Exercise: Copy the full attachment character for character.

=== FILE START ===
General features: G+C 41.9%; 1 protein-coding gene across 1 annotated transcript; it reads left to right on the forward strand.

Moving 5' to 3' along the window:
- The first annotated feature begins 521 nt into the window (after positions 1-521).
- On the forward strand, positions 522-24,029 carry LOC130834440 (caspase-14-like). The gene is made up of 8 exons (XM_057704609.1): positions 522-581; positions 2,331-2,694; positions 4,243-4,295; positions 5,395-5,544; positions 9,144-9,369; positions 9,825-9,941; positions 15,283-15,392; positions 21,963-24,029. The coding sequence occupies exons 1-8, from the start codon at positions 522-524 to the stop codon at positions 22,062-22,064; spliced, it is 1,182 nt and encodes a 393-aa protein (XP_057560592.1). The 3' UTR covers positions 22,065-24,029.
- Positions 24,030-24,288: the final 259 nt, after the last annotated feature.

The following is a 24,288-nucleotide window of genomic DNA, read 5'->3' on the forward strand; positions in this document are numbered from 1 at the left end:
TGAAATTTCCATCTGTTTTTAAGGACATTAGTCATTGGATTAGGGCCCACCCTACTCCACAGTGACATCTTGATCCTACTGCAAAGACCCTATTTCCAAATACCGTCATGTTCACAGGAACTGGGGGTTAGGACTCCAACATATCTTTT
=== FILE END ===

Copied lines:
General features: G+C 41.9%; 1 protein-coding gene across 1 annotated transcript; it reads left to right on the forward strand.

Moving 5' to 3' along the window:
- The first annotated feature begins 521 nt into the window (after positions 1-521).
- On the forward strand, positions 522-24,029 carry LOC130834440 (caspase-14-like). The gene is made up of 8 exons (XM_057704609.1): positions 522-581; positions 2,331-2,694; positions 4,243-4,295; positions 5,395-5,544; positions 9,144-9,369; positions 9,825-9,941; positions 15,283-15,392; positions 21,963-24,029. The coding sequence occupies exons 1-8, from the start codon at positions 522-524 to the stop codon at positions 22,062-22,064; spliced, it is 1,182 nt and encodes a 393-aa protein (XP_057560592.1). The 3' UTR covers positions 22,065-24,029.
- Positions 24,030-24,288: the final 259 nt, after the last annotated feature.

The following is a 24,288-nucleotide window of genomic DNA, read 5'->3' on the forward strand; positions in this document are numbered from 1 at the left end:
TGAAATTTCCATCTGTTTTTAAGGACATTAGTCATTGGATTAGGGCCCACCCTACTCCACAGTGACATCTTGATCCTACTGCAAAGACCCTATTTCCAAATACCGTCATGTTCACAGGAACTGGGGGTTAGGACTCCAACATATCTTTT